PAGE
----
This means that an agency that wishes to use a UAV for law enforcement purposes must conform to the state or local legislation that has been enacted. This typically involves topics of privacy and surveillance. If you have specific questions that would apply to your area of operations, contact your state’s Attorney’s Office. They can provide consultation on the best way for you to operate. The development and enactment of this legislation can happen as fast as the technology evolves, so it is paramount to stay involved with the current laws and regulations that are already enacted, as well as those in development. These laws can drastically effect how a law enforcement agency can operate a UAS.
Deciding on an Aircraft that Fits Your Police Drone Program
Finally, you are getting to the fun part: shopping for your aircraft. From your previous research, you should have a relatively good idea of what performance needs you require. For the aircraft itself, this typically includes the battery life/flight time and the payloads it can carry. You must also consider other factors: Is the manufacturer an established and reputable company? How is customer support handled? Does the company support older products with upgraded firmware or mechanical parts? These questions are very important for the longevity of a UAV program. Buying a great product, only to put it on the shelf after a year because it became obsolete does not look good to the finance department.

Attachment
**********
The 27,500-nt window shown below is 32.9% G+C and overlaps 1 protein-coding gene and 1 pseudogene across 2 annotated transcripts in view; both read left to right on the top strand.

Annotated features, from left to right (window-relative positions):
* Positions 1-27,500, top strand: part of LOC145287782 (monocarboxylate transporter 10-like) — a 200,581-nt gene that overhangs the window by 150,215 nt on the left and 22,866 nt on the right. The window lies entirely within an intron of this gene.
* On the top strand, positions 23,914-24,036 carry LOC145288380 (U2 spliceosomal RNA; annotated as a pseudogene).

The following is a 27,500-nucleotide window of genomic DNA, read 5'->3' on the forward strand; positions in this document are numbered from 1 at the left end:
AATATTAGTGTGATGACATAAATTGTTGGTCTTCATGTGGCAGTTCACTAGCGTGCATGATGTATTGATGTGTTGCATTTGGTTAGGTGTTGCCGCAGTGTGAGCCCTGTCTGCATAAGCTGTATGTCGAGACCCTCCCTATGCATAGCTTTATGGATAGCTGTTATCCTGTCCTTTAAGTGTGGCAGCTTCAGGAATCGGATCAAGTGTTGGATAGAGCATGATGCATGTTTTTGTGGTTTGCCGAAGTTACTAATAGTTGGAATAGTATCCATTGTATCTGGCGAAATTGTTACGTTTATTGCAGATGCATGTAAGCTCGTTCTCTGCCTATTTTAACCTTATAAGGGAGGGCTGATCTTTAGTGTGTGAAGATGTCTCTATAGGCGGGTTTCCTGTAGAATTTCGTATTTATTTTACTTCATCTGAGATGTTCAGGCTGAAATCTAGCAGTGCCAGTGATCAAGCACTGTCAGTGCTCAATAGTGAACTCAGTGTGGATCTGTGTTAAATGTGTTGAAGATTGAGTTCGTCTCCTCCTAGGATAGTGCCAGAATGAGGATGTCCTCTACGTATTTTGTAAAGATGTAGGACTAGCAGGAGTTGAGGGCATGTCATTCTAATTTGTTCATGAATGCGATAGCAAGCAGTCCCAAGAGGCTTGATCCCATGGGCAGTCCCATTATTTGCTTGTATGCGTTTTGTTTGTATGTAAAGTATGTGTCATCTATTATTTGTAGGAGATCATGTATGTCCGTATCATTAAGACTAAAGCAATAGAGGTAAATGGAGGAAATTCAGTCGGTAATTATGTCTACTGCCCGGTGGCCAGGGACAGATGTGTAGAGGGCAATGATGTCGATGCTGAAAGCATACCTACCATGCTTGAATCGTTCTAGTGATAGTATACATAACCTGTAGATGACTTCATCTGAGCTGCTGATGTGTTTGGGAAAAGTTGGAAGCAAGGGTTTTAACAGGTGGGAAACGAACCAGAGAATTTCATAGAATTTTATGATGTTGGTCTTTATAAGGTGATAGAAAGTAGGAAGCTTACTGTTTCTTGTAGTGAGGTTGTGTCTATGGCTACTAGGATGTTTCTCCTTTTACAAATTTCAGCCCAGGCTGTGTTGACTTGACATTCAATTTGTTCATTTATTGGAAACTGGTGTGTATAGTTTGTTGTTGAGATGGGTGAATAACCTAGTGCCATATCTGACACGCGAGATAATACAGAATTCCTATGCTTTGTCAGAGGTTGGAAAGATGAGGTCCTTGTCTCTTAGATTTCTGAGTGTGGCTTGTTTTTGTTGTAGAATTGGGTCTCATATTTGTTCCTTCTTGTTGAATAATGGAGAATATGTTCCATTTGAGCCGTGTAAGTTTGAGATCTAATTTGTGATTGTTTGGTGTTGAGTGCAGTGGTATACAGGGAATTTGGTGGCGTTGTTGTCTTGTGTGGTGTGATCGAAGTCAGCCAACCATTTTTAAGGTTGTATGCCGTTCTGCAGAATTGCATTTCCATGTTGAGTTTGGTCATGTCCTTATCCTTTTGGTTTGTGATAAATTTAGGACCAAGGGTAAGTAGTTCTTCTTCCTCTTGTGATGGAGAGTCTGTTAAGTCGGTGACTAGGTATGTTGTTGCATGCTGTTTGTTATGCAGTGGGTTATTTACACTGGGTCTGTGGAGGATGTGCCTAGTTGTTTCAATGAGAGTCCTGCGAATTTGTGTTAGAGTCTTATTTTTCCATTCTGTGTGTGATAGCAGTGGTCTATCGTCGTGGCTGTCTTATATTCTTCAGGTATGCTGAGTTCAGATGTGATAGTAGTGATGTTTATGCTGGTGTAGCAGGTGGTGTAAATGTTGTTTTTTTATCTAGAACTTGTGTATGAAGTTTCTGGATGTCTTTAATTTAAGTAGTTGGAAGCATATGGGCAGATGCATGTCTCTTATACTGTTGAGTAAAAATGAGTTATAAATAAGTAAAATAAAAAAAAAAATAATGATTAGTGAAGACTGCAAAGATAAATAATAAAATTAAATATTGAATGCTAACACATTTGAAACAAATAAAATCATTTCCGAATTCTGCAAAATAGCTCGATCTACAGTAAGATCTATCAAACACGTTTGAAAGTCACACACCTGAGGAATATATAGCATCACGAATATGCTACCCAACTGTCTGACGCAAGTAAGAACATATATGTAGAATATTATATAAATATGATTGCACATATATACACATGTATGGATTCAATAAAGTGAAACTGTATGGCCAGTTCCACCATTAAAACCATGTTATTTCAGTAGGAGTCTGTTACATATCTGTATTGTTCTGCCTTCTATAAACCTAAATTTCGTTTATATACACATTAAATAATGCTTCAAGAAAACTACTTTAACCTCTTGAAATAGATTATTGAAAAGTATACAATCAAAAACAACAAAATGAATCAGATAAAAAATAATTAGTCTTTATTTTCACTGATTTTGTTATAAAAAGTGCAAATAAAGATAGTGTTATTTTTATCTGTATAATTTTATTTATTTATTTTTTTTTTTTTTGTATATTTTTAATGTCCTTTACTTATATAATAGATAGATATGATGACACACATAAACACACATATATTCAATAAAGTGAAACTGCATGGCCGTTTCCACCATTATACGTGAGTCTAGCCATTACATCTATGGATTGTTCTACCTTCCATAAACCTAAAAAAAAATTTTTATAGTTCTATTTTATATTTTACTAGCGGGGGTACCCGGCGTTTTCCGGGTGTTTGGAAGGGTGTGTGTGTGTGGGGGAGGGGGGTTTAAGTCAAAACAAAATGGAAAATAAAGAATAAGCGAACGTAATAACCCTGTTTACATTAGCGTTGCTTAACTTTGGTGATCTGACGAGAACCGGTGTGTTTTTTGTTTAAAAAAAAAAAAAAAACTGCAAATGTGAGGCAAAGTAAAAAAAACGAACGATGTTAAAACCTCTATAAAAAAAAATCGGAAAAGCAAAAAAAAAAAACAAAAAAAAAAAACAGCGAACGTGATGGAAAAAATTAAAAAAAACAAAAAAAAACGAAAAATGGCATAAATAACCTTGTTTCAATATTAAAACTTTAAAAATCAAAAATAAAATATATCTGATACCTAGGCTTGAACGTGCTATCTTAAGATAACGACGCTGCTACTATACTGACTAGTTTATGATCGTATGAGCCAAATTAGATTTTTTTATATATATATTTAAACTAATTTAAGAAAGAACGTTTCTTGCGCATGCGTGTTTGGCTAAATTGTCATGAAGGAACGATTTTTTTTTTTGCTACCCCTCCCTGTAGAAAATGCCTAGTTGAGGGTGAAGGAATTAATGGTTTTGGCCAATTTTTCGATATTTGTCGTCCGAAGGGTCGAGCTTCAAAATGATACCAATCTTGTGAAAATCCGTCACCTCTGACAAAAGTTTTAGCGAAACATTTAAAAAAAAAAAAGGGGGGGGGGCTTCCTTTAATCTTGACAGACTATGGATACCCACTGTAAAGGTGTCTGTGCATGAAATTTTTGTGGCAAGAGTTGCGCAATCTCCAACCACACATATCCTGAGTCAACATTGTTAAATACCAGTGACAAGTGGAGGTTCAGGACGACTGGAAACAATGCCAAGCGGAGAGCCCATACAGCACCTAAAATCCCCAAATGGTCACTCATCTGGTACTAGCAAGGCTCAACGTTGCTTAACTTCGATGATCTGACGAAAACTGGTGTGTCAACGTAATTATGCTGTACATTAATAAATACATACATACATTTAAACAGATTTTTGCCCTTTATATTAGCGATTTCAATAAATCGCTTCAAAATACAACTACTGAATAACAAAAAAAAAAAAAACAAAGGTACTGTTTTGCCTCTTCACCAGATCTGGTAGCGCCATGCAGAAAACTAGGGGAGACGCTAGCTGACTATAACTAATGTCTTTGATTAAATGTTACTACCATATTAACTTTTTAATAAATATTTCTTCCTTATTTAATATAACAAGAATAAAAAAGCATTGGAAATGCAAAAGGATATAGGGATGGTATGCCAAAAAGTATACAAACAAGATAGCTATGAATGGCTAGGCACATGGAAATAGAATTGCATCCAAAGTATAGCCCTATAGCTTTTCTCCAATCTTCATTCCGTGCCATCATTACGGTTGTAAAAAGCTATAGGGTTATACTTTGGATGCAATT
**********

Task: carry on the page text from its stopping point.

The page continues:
Go to other agencies that have established police drone programs and see what they fly, how they use it, and how it would work for your agency’s needs. Fly before you buy when possible and take into account that even if you have experience in flying drones, you will most likely be training personnel that will be operating a remotely piloted vehicle for the first time.
After deciding on an aircraft, it is time to put together your budget. Now is also the time to cash in on your previous public relations work. The budget must be written to include all financial factors that would be required for the UAV unit to function. This will include the aircraft, all required accessories, maintenance, training, pilot currency, etc. Do not create a budget that is short-sighted and has no margin just to increase the chance of having it approved. Buying a $3000.00 drone and not budgeting for the purchase of extra batteries will reduce the effectiveness of your police drone program. Plan to have a reasonable expenditure cushion so that the budget can cover unexpected purchases or replacement items.
If your department has an individual who deals with grant writing it is very worthwhile to inform them of your plans. Several agencies have been able to partially or fully fund their UAV program under a government grant. The time spent researching and writing a grant can be very worthwhile. As more agencies develop UAV programs these grants will become more competitive.
Training Officers for Your Police Drone Program